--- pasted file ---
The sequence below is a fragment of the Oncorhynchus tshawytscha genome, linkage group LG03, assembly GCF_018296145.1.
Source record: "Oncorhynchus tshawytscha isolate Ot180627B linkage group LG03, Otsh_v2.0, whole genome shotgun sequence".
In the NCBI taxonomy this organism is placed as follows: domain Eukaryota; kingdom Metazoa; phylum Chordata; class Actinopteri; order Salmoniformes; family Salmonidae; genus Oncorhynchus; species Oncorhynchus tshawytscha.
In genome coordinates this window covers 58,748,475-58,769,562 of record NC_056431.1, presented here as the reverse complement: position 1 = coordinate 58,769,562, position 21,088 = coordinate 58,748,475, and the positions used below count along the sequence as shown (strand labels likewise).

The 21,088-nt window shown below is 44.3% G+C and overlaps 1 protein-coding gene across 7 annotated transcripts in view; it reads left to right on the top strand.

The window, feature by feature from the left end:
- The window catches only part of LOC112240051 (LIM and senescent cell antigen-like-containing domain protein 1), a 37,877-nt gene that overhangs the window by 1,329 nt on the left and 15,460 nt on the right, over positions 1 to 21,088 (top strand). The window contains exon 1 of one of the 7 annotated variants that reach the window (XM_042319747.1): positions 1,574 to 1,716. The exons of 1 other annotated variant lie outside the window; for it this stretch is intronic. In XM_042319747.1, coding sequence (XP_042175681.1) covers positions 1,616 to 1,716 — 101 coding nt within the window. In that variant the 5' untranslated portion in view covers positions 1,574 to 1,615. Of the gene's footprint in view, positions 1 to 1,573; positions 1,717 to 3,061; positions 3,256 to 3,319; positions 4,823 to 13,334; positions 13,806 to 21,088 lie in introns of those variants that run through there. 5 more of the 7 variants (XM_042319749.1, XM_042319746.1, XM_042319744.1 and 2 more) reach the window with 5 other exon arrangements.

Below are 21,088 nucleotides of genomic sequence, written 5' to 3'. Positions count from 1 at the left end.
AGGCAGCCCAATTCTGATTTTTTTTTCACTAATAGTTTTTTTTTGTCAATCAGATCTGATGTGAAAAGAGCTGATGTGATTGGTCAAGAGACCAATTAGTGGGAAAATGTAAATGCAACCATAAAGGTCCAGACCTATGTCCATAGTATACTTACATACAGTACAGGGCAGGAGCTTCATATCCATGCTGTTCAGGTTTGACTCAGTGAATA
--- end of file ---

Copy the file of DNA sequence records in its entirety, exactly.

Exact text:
The sequence below is a fragment of the Oncorhynchus tshawytscha genome, linkage group LG03, assembly GCF_018296145.1.
Source record: "Oncorhynchus tshawytscha isolate Ot180627B linkage group LG03, Otsh_v2.0, whole genome shotgun sequence".
In the NCBI taxonomy this organism is placed as follows: domain Eukaryota; kingdom Metazoa; phylum Chordata; class Actinopteri; order Salmoniformes; family Salmonidae; genus Oncorhynchus; species Oncorhynchus tshawytscha.
In genome coordinates this window covers 58,748,475-58,769,562 of record NC_056431.1, presented here as the reverse complement: position 1 = coordinate 58,769,562, position 21,088 = coordinate 58,748,475, and the positions used below count along the sequence as shown (strand labels likewise).

The 21,088-nt window shown below is 44.3% G+C and overlaps 1 protein-coding gene across 7 annotated transcripts in view; it reads left to right on the top strand.

The window, feature by feature from the left end:
- The window catches only part of LOC112240051 (LIM and senescent cell antigen-like-containing domain protein 1), a 37,877-nt gene that overhangs the window by 1,329 nt on the left and 15,460 nt on the right, over positions 1 to 21,088 (top strand). The window contains exon 1 of one of the 7 annotated variants that reach the window (XM_042319747.1): positions 1,574 to 1,716. The exons of 1 other annotated variant lie outside the window; for it this stretch is intronic. In XM_042319747.1, coding sequence (XP_042175681.1) covers positions 1,616 to 1,716 — 101 coding nt within the window. In that variant the 5' untranslated portion in view covers positions 1,574 to 1,615. Of the gene's footprint in view, positions 1 to 1,573; positions 1,717 to 3,061; positions 3,256 to 3,319; positions 4,823 to 13,334; positions 13,806 to 21,088 lie in introns of those variants that run through there. 5 more of the 7 variants (XM_042319749.1, XM_042319746.1, XM_042319744.1 and 2 more) reach the window with 5 other exon arrangements.

Below are 21,088 nucleotides of genomic sequence, written 5' to 3'. Positions count from 1 at the left end.
AGGCAGCCCAATTCTGATTTTTTTTTCACTAATAGTTTTTTTTTGTCAATCAGATCTGATGTGAAAAGAGCTGATGTGATTGGTCAAGAGACCAATTAGTGGGAAAATGTAAATGCAACCATAAAGGTCCAGACCTATGTCCATAGTATACTTACATACAGTACAGGGCAGGAGCTTCATATCCATGCTGTTCAGGTTTGACTCAGTGAATA